Q: What do you like most about playing music?
Samuel: I love the feeling of being in another universe when I’m really into a song, and then the last note holds at the end and it’s like coming back through a rip in space. To me that is the world I would love to live in all the time.
Rev. Rebekah: For me I love being in a space where my heart can be free to be completely me. There is nothing in the world better than opening your mouth and singing a note that rings while all the instruments are holding you and you are just flying in sound. It transforms a space into whatever you decided to make it. There is nothing else in the world that can change life like music can. It washes over you and can move you to love and live, and when you are a part of the creation of this transformation it is such a powerful feeling.
Jeff: Music has created opportunities for me to meet people, make connections, and have experiences that would not have otherwise been possible for me. I have been privileged to make life-long friends that I never would have met in my career or through my other hobbies. It is fair to say that music has woven a myriad of brilliant colors into the tapestry of my life.
There is an embarrassment of riches when it comes to recounting the indelible memories that I have collected because I am a piper. Rebekah is right when she says that Celtic Rain is family to me; I would never have met them if I hadn’t been escorting the Scottish Society in the Indianapolis Saint Patrick’s Day parade for 15 consecutive years.
I have met musical idols of mine face to face, such as when my pipe band performed with the Chieftains, of whom I have been a devout fan for over 20 years.
I have been privileged to know many beautiful souls by sharing in the intimacy of weddings and funerals all over the world. I will never tire of seeing the joy of a new bride’s face when I am about to escort her down the aisle to the skirl of the pipes, especially given that I am typically the first person to lay eyes on her other than her bridesmaids. That joyful vision is always magical.
And how could I even begin to describe what it was like to stand with my beloved Fountain Trust Pipe Band family amongst 6,000 other pipers and drummers as we competed at Glasgow Green, Scotland in the World Pipe Band Championships? The sound of it all will echo in my mind for the rest of my life.

McGowan Hall Indianapolis Indiana
Celtic Rain trying to figure out how to play with bagpipes because who really can play with bagpipes? I mean come on, what key are they in?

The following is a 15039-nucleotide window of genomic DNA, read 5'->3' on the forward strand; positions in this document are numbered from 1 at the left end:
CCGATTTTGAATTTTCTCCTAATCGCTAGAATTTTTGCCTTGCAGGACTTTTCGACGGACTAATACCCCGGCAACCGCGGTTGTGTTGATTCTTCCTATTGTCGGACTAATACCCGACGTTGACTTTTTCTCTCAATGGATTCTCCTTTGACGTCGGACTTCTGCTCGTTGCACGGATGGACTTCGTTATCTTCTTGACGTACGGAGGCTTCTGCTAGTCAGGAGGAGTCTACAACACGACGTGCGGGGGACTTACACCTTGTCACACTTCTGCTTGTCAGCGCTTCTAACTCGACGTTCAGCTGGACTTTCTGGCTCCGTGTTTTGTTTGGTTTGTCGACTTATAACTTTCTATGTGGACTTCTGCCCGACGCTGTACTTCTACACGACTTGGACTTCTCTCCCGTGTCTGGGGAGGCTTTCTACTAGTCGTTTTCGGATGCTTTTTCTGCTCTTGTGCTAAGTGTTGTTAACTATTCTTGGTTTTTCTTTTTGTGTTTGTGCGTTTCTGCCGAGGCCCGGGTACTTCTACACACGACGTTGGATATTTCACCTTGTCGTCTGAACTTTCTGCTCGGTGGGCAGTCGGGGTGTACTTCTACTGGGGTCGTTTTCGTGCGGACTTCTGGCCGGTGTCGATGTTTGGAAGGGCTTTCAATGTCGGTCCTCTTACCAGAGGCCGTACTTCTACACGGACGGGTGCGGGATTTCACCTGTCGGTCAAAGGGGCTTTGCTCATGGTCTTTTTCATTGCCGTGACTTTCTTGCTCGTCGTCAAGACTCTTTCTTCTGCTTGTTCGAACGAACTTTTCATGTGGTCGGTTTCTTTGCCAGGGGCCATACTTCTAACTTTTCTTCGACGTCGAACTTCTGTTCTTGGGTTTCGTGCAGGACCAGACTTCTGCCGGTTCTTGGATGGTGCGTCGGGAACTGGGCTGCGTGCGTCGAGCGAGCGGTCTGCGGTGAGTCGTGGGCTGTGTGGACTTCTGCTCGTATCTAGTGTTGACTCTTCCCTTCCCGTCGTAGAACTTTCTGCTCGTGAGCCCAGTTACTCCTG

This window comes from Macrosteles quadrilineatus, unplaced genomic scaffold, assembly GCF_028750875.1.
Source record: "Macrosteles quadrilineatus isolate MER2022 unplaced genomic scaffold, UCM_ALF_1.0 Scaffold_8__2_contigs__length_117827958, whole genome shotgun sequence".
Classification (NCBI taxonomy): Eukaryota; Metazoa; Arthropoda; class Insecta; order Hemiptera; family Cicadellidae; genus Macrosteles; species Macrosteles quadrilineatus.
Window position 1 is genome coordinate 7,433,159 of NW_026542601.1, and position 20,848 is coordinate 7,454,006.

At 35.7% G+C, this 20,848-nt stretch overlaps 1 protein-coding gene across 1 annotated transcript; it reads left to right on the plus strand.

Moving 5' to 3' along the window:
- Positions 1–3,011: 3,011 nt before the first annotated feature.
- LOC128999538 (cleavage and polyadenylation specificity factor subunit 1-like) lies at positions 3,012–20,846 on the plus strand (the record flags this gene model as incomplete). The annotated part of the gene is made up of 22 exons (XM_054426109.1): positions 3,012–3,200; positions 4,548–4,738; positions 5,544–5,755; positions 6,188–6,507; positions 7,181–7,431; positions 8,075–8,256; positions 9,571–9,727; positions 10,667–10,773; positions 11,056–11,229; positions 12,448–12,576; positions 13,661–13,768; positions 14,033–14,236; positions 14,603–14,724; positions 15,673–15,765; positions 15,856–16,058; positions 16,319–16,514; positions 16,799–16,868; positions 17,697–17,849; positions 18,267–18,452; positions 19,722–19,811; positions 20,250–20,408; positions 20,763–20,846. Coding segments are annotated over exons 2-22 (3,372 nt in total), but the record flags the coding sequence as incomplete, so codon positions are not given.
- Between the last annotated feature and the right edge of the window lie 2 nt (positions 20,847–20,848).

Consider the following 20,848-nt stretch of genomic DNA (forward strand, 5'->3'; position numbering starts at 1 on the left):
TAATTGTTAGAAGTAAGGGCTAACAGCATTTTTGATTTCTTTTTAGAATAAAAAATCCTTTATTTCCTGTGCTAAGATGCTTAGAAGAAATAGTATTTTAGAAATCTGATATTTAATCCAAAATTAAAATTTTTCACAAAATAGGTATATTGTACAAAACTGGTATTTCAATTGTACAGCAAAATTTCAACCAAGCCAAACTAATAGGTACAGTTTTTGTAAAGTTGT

Q: What do you feel is the best song you’ve ever released and why do you feel that way?
Samuel: I think I’m most proud of the song, Celtic Rain. Musically, it kind of runs all over the place and feels otherworldly, while the actual story in the song is about a huntress chasing a deer all over the countryside and ending up in another world.
Rev. Rebekah: I love that one as well and love singing that song, but for me my newest is the one I am so proud of. It is called Giants. My mother-in-law died in 2019, my grandmother on my mom’s side died about 5 years ago, and my grandmother on my dad’s side died this past summer in 2020. When she died, I started thinking of the women in my life that showed me how to be a giant in my own life. I then started to think of the legacy all of them not only left me, but the woman of the past have left us all. In that moment I started understanding and hearing those voices calling me to be a giant in my life. Yes we will fall down, but like them, if we chose to hear their call and answer, we will get back up and become giants that call the next generation to do the same. Our legacy is living large so that we can change this world for the better.
Jeff: Closest to my heart is the tune that Samuel and I wrote together in honor of, and while simultaneously toasting the memory of, a dear friend we lost all too soon. It is titled Salute to David Allen.
I am a woodworker in my spare time, so I prepared a hand-carved frame in which we presented a copy of the music to Dave’s widow, whom we love dearly, at his memorial. In retrospect, it is a measure of the extent to which we mourned Dave’s loss, and to which we toasted his memory on the fateful night we composed the tune, that we eventually had to replace the framed music with a corrected copy that Samuel signed when sufficiently sober to get his own name spelled correctly.
I hope one day that David, Samuel, and I will have a laugh about that particular goof when we raise a glass together on the Other Side.

Q: I would love to know your creative process when you write new music.
Rev. Rebekah: For me I have several ways. I used to always write words and melody together and I could pump out songs very quickly. But I wanted to deepen my writing skills, so I started taking scripture and rewriting them into lyrics. Now Sometimes the lyrics come with the melody, but sometimes the lyrics come first and then I listen to the words to hear the melody. Form there I bring it to the guys and we work out their parts in the process. I then leave and let them work that out as I cook or clean or do whatever I want. I learned a long time ago that sitting and waiting for them to create was mind-numbing so I leave – and when I come back we have something to work with. Then we work together to make the song art.